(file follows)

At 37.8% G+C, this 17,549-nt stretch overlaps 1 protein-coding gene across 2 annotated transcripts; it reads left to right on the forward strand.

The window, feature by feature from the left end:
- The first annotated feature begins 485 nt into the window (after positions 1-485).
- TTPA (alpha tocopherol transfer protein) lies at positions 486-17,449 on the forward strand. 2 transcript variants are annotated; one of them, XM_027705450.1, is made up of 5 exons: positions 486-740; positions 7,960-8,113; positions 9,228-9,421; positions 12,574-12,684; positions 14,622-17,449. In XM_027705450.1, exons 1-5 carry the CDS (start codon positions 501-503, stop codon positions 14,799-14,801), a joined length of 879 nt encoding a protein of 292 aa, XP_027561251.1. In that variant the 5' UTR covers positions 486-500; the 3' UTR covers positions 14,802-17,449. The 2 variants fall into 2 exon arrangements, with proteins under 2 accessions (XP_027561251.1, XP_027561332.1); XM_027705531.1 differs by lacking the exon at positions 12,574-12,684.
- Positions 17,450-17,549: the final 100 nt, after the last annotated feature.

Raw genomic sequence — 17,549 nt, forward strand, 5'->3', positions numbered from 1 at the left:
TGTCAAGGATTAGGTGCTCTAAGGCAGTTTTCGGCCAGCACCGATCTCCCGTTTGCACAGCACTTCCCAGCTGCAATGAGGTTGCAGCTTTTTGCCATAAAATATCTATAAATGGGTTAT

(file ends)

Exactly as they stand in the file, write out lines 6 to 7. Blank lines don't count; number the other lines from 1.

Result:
Raw genomic sequence — 17,549 nt, forward strand, 5'->3', positions numbered from 1 at the left:
TGTCAAGGATTAGGTGCTCTAAGGCAGTTTTCGGCCAGCACCGATCTCCCGTTTGCACAGCACTTCCCAGCTGCAATGAGGTTGCAGCTTTTTGCCATAAAATATCTATAAATGGGTTAT